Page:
Masnavi 09

HomeIranPoetryMowlana Jalaluddin Rumi - Masnavi Stories

STORY VIII. The Harper.

In the time of the Khalifa 'Omar there lived a harper, whose voice was as sweet
as that of the angel Israfil, and who was in great request at all feasts. But
he grew old, and his voice broke, and no one would employ him any longer. In
despair he went to the burial-ground of
Yathrub, and there played his harp to God, looking to Him for recompense.
Having finished his melody he fell asleep, and dreamed he was in heaven. The
same night a divine voice came to 'Omar, directing him to go to the
burial-ground, and relieve an old man whom he should find there. 'Omar
proceeded to the place, found the harper, and gave him money, promising him
more when he should need it. The harper cast away his harp, saying that it had
diverted him from God, and expressed great contrition for his past sins. 'Omar
then instructed him that his worldly journey was now over, and that he must not
give way to contrition for the past, as he was now entered into the state of
ecstasy and intoxication of union with God, and in this exalted state regard to
past and future should be swept away. The harper acted on his instructions, and
sang no more.
Apology for applying the term "Bride" to God.
Mustafa became beside himself at that sweet call,
His prayer failed on "the night of the early morning halt."
He lifted not head from that blissful sleep," 1
So that his morning prayer was put off till noon.
On that, his wedding night, in presence of his bride,
His pure soul attained to kiss her hands.
Love and mistress are both veiled and hidden,
Impute it not as a fault if I call Him "Bride."
I would have kept silence from fear of my Beloved,
If He had granted me but a moment's respite.
But He said, "Speak on, 'tis no fault,
'Tis naught but the necessary result of the hidden decree,
'Tis a fault only to him who only sees faults.
How can the Pure Hidden Spirit notice faults?"
Faults seem so to ignorant creatures,
Not in the sight of the Lord of Benignity.
Blasphemy even may be wisdom in the Creator's si ht,
Whereas from our point of view it is grievous sin.
If one fault occur among a hundred beauties
'Tis as one dry stick in a garden of green herbs.
Both weigh equally in the scales
For the two resemble body and soul.
Wherefore the sages have said not idly,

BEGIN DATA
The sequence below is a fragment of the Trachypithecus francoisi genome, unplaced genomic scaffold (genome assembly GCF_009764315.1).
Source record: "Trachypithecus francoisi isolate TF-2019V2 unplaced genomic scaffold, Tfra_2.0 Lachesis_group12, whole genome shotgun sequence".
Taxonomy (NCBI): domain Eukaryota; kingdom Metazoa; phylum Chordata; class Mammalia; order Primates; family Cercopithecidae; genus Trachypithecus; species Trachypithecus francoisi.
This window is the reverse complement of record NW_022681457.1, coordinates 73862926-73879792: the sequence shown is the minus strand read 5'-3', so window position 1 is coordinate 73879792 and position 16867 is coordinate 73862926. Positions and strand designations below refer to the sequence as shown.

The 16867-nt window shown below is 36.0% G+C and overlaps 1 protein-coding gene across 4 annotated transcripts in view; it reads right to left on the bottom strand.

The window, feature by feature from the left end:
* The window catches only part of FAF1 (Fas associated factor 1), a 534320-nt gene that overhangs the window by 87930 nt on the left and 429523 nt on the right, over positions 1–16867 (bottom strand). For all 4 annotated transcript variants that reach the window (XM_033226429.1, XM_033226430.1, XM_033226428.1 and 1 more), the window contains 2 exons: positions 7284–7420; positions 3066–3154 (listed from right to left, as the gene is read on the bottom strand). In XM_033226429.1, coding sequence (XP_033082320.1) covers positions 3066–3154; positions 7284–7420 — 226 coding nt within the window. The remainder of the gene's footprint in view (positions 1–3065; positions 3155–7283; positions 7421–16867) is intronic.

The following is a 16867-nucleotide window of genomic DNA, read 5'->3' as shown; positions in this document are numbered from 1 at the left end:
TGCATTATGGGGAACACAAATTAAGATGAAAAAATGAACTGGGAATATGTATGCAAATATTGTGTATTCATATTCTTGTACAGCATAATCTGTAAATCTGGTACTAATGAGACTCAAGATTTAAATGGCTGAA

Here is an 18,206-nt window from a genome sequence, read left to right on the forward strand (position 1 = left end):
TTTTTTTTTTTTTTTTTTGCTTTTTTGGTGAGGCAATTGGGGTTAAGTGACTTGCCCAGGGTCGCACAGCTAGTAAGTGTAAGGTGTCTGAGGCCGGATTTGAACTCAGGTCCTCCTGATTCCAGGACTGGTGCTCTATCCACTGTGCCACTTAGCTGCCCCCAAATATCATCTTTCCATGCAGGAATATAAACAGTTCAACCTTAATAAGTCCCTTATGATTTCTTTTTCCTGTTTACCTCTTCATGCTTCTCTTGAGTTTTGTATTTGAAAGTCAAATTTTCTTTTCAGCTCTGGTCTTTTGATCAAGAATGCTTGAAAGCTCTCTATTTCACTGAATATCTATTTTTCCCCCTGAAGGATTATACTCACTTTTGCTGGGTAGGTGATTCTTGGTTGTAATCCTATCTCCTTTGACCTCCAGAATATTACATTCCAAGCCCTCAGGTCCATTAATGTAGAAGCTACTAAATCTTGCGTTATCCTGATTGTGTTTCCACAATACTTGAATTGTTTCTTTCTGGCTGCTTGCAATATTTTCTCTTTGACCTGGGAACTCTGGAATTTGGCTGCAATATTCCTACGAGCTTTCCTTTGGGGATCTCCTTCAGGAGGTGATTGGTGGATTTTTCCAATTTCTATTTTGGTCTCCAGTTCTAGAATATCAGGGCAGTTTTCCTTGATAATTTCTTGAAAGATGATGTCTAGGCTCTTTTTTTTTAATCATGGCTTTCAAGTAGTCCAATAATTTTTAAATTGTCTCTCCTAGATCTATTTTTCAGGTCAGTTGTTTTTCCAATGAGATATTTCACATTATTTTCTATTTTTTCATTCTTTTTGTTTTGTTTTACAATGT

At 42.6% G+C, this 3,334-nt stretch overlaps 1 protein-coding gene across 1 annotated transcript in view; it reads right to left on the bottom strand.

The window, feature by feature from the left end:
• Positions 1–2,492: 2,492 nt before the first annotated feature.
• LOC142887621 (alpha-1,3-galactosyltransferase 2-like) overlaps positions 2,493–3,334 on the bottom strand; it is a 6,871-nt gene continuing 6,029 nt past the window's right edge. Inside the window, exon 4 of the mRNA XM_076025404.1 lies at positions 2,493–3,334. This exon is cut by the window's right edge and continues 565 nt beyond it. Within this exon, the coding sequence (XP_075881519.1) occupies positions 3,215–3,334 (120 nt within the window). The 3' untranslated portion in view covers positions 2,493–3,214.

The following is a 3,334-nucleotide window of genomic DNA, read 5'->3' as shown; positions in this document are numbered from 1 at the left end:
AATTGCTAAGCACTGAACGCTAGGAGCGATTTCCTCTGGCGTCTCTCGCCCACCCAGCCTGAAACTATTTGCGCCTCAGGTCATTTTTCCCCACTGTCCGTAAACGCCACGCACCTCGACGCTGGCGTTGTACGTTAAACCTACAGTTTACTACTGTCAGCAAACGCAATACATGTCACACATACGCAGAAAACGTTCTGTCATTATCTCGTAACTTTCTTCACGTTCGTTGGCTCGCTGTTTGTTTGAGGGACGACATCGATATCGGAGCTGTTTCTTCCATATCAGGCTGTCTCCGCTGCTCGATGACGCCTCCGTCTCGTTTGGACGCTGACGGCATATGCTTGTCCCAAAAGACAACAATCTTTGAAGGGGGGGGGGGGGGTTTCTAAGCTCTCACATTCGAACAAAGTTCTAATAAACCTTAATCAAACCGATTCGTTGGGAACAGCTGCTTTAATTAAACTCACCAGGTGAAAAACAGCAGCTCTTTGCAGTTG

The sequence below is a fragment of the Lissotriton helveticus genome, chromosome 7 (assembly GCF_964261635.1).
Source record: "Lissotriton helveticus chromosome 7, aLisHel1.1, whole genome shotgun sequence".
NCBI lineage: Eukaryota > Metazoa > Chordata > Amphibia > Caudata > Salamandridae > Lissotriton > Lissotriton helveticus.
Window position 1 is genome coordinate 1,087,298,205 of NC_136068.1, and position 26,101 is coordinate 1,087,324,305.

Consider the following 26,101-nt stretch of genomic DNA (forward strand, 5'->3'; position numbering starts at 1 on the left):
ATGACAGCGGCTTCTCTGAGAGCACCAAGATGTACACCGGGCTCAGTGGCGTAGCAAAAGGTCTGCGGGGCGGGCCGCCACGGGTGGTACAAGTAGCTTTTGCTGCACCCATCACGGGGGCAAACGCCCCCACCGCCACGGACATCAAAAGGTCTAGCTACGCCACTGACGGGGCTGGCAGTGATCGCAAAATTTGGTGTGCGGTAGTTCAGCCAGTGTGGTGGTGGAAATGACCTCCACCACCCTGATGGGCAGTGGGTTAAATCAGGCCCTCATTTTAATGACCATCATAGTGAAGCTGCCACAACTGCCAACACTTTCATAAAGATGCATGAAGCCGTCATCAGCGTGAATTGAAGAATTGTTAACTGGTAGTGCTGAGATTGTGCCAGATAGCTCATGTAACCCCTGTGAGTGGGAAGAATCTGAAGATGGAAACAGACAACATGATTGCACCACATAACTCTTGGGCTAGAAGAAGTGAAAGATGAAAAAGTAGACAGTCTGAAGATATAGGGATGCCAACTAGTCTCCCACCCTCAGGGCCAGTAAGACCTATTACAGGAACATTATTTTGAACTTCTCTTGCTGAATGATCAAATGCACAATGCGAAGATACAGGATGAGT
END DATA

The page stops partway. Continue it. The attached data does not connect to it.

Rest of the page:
" The bodies of the righteous are as pure souls."
Their words, their actions, their praises,
Are all as a pure soul without spot or blemish.
'Omar rebukes the Harper for brooding over
and bewailing the past.
Then 'Omar said to him, "This wailing of thine
Shows thou art still in a state of ' sobriety."'
Afterwards he thus urged him to quit that state
And called him out of his beggary to absorption in God:
"Sobriety savours of memory of the past;
Past and future are what veil God from our sight.
Burn up both of them with fire! How long
Wilt thou be partitioned by these segments as a reed?
So long as a reed has partitions 'tis not privy to secrets,
Nor is it vocal in response to lip and breathing.
While circumambulating the house thou art a stranger;
When thou enterest in thou art at home.
Thou whose knowledge is ignorance of the Giver of knowledge,
Thy wailing contrition is worse than thy sin.
The road of the 'annihilated' is another road;
Sobriety is wrong, and a straying from that other road.
O thou who seekest to be contrite for the past,
How wilt thou be contrite for this contrition?
At one time thou adorest the music of the lute,
At another embracest wailing and weeping."
While the "Discerner" reflected these mysteries,
The heart of the harper was emancipated.
Like a soul he was freed from weeping and rejoicing,
His old life died, and he was regenerated.
Amazement fell upon him at that moment,
For he was exalted above earth and heaven,
An uplifting of the heart surpassing all uplifting;
I cannot describe it ; if you can, say on!
Ecstasy and words beyond all ecstatic words;
Immersion in the glory of the Lord of glory!
Immersion wherefrom was no extrication,
As it were identification with the Very Ocean!
Partial Reason is as naught to Universal Reason,
If one impulse dependent on another impulse be naught;
But when that impulse moves this impulse,
The waves of that sea rise to this point; 2